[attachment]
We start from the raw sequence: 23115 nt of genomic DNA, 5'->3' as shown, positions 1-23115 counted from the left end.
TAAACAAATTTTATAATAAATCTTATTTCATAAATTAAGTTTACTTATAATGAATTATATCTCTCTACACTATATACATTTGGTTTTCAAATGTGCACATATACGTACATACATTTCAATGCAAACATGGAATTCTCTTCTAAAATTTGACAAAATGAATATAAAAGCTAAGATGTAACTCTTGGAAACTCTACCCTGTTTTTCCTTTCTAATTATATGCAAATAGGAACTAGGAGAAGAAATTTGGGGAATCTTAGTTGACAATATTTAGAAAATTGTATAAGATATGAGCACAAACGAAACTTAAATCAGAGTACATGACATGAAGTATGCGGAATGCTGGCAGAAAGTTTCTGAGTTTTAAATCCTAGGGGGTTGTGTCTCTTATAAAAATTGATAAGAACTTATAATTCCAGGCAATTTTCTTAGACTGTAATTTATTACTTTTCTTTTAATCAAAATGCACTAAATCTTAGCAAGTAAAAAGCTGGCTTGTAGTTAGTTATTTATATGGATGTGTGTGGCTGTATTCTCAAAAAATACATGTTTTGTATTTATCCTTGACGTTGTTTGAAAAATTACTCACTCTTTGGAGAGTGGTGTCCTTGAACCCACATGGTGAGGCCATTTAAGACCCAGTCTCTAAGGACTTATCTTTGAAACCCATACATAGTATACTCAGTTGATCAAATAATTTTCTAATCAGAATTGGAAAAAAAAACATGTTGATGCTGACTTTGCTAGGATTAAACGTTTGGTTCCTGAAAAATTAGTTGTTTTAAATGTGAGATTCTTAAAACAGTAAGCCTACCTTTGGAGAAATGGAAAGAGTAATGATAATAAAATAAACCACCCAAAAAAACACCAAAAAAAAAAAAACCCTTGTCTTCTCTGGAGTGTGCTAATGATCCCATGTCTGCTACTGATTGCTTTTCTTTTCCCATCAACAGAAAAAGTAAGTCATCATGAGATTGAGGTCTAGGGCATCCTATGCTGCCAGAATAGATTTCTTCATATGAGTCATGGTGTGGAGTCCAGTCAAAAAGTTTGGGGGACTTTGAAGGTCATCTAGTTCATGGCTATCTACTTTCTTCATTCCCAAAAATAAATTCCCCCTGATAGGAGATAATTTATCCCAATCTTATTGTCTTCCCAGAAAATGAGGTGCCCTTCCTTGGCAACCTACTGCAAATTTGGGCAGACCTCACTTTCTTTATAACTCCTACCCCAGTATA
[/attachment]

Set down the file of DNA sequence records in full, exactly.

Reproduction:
We start from the raw sequence: 23115 nt of genomic DNA, 5'->3' as shown, positions 1-23115 counted from the left end.
TAAACAAATTTTATAATAAATCTTATTTCATAAATTAAGTTTACTTATAATGAATTATATCTCTCTACACTATATACATTTGGTTTTCAAATGTGCACATATACGTACATACATTTCAATGCAAACATGGAATTCTCTTCTAAAATTTGACAAAATGAATATAAAAGCTAAGATGTAACTCTTGGAAACTCTACCCTGTTTTTCCTTTCTAATTATATGCAAATAGGAACTAGGAGAAGAAATTTGGGGAATCTTAGTTGACAATATTTAGAAAATTGTATAAGATATGAGCACAAACGAAACTTAAATCAGAGTACATGACATGAAGTATGCGGAATGCTGGCAGAAAGTTTCTGAGTTTTAAATCCTAGGGGGTTGTGTCTCTTATAAAAATTGATAAGAACTTATAATTCCAGGCAATTTTCTTAGACTGTAATTTATTACTTTTCTTTTAATCAAAATGCACTAAATCTTAGCAAGTAAAAAGCTGGCTTGTAGTTAGTTATTTATATGGATGTGTGTGGCTGTATTCTCAAAAAATACATGTTTTGTATTTATCCTTGACGTTGTTTGAAAAATTACTCACTCTTTGGAGAGTGGTGTCCTTGAACCCACATGGTGAGGCCATTTAAGACCCAGTCTCTAAGGACTTATCTTTGAAACCCATACATAGTATACTCAGTTGATCAAATAATTTTCTAATCAGAATTGGAAAAAAAAACATGTTGATGCTGACTTTGCTAGGATTAAACGTTTGGTTCCTGAAAAATTAGTTGTTTTAAATGTGAGATTCTTAAAACAGTAAGCCTACCTTTGGAGAAATGGAAAGAGTAATGATAATAAAATAAACCACCCAAAAAAACACCAAAAAAAAAAAAACCCTTGTCTTCTCTGGAGTGTGCTAATGATCCCATGTCTGCTACTGATTGCTTTTCTTTTCCCATCAACAGAAAAAGTAAGTCATCATGAGATTGAGGTCTAGGGCATCCTATGCTGCCAGAATAGATTTCTTCATATGAGTCATGGTGTGGAGTCCAGTCAAAAAGTTTGGGGGACTTTGAAGGTCATCTAGTTCATGGCTATCTACTTTCTTCATTCCCAAAAATAAATTCCCCCTGATAGGAGATAATTTATCCCAATCTTATTGTCTTCCCAGAAAATGAGGTGCCCTTCCTTGGCAACCTACTGCAAATTTGGGCAGACCTCACTTTCTTTATAACTCCTACCCCAGTATA